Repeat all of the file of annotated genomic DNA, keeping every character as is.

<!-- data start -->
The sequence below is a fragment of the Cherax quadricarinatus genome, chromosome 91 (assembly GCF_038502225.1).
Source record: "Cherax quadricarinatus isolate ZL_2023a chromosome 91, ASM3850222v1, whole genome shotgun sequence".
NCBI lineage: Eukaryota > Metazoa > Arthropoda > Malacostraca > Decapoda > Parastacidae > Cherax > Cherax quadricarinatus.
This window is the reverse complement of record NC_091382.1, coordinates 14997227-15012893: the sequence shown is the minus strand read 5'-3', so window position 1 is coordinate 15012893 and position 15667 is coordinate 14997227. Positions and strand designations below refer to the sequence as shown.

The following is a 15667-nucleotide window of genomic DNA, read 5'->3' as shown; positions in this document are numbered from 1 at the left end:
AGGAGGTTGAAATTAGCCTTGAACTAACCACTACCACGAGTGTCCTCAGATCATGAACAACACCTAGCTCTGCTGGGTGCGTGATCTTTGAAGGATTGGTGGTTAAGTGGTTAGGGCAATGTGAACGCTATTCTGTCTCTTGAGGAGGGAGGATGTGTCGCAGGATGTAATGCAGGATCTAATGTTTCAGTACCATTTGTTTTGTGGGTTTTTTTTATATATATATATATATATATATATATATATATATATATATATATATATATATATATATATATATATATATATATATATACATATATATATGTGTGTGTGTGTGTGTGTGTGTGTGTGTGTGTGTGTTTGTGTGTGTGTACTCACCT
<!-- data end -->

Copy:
The sequence below is a fragment of the Cherax quadricarinatus genome, chromosome 91 (assembly GCF_038502225.1).
Source record: "Cherax quadricarinatus isolate ZL_2023a chromosome 91, ASM3850222v1, whole genome shotgun sequence".
NCBI lineage: Eukaryota > Metazoa > Arthropoda > Malacostraca > Decapoda > Parastacidae > Cherax > Cherax quadricarinatus.
This window is the reverse complement of record NC_091382.1, coordinates 14997227-15012893: the sequence shown is the minus strand read 5'-3', so window position 1 is coordinate 15012893 and position 15667 is coordinate 14997227. Positions and strand designations below refer to the sequence as shown.

The following is a 15667-nucleotide window of genomic DNA, read 5'->3' as shown; positions in this document are numbered from 1 at the left end:
AGGAGGTTGAAATTAGCCTTGAACTAACCACTACCACGAGTGTCCTCAGATCATGAACAACACCTAGCTCTGCTGGGTGCGTGATCTTTGAAGGATTGGTGGTTAAGTGGTTAGGGCAATGTGAACGCTATTCTGTCTCTTGAGGAGGGAGGATGTGTCGCAGGATGTAATGCAGGATCTAATGTTTCAGTACCATTTGTTTTGTGGGTTTTTTTTATATATATATATATATATATATATATATATATATATATATATATATATATATATATATATATATATATATATATATATACATATATATATGTGTGTGTGTGTGTGTGTGTGTGTGTGTGTGTGTGTTTGTGTGTGTGTACTCACCT